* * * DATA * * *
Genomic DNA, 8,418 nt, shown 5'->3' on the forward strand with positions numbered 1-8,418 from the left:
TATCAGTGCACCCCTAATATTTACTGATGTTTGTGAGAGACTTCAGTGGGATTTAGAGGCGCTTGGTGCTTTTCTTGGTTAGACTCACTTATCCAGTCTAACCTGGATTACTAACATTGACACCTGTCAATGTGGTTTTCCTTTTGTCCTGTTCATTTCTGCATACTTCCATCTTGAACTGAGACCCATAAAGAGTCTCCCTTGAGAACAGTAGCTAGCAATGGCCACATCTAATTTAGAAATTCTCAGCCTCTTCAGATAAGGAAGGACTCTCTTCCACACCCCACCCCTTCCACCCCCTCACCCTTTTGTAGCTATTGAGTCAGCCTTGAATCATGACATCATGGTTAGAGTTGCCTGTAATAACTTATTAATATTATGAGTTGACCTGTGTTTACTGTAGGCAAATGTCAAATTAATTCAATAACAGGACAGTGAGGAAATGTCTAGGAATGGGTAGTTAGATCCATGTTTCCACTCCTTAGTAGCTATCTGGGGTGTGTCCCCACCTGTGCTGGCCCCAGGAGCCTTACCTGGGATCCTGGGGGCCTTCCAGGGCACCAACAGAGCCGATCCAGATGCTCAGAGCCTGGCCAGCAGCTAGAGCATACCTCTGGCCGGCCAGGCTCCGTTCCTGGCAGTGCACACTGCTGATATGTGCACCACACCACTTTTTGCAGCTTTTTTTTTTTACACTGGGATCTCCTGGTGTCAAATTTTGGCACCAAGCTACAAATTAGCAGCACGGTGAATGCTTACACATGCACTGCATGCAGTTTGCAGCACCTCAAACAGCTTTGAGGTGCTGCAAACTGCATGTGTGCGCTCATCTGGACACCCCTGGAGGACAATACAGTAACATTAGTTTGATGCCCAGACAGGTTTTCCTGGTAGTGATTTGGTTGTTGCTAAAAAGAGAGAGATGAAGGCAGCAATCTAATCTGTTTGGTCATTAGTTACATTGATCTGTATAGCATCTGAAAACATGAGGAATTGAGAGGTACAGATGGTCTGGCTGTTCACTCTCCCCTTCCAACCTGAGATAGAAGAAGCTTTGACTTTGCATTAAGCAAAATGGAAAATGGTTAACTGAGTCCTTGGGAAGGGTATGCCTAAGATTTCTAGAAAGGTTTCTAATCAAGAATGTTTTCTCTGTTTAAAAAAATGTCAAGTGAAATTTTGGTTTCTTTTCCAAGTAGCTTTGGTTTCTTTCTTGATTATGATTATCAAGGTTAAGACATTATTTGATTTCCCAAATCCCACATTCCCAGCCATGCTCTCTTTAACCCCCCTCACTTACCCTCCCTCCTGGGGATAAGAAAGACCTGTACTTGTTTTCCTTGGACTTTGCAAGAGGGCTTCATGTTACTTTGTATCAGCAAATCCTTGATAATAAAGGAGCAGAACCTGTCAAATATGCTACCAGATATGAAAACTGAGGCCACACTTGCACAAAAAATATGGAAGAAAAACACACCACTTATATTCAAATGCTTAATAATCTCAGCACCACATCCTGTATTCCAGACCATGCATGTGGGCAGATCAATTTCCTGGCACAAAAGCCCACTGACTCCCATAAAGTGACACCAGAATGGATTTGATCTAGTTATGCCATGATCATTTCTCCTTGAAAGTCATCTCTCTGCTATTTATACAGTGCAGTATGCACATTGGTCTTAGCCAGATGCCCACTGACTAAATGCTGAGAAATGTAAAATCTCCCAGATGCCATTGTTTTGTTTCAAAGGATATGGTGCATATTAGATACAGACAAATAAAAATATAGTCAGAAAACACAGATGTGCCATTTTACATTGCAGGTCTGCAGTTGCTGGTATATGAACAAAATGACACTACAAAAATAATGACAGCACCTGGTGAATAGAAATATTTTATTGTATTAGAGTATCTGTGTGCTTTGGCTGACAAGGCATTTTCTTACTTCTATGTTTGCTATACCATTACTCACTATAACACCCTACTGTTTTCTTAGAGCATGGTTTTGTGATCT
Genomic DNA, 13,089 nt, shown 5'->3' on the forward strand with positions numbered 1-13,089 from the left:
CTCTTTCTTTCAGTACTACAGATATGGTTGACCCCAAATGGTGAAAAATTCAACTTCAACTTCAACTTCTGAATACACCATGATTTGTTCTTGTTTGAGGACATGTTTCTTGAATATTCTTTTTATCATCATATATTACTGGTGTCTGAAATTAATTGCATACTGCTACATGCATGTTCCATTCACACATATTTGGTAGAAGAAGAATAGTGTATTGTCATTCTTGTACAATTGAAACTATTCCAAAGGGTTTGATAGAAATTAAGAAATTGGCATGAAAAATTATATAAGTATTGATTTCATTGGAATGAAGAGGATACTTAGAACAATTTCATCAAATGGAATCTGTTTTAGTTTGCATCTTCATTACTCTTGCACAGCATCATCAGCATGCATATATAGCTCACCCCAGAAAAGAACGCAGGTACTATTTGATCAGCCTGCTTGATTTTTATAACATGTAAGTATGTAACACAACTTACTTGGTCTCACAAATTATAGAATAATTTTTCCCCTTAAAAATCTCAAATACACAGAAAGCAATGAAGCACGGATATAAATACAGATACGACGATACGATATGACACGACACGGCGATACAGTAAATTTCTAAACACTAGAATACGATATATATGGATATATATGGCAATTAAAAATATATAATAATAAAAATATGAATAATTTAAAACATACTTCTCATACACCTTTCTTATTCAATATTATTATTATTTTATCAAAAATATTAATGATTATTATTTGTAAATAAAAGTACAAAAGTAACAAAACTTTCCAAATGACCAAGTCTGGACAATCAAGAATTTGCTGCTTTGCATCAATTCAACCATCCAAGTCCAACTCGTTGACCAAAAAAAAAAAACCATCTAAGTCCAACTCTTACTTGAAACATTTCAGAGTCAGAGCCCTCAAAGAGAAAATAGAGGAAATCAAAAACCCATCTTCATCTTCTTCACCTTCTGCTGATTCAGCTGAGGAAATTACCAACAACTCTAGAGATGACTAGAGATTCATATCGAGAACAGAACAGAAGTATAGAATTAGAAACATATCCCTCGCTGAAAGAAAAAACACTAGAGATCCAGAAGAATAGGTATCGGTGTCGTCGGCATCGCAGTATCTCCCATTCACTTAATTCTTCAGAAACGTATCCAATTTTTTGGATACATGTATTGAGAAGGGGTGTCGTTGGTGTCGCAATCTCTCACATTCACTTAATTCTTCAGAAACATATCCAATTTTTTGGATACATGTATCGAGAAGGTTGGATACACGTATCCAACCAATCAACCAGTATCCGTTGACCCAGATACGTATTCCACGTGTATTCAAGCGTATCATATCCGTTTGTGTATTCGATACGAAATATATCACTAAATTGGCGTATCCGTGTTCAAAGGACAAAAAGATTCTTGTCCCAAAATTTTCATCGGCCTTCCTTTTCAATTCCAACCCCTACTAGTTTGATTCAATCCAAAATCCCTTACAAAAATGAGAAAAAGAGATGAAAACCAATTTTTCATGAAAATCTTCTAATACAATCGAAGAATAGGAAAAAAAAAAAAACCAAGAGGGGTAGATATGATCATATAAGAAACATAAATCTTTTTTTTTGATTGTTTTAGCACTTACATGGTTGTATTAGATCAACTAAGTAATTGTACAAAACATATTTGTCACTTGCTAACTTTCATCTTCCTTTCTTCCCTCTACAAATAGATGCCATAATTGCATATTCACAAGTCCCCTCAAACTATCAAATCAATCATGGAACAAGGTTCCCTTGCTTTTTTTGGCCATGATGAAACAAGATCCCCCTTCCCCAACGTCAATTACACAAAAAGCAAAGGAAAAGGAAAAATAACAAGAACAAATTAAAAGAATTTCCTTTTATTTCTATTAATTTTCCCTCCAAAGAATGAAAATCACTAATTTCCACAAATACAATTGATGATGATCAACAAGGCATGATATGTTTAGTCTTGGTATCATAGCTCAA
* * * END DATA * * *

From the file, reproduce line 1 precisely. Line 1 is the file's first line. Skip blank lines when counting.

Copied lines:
Genomic DNA, 8,418 nt, shown 5'->3' on the forward strand with positions numbered 1-8,418 from the left: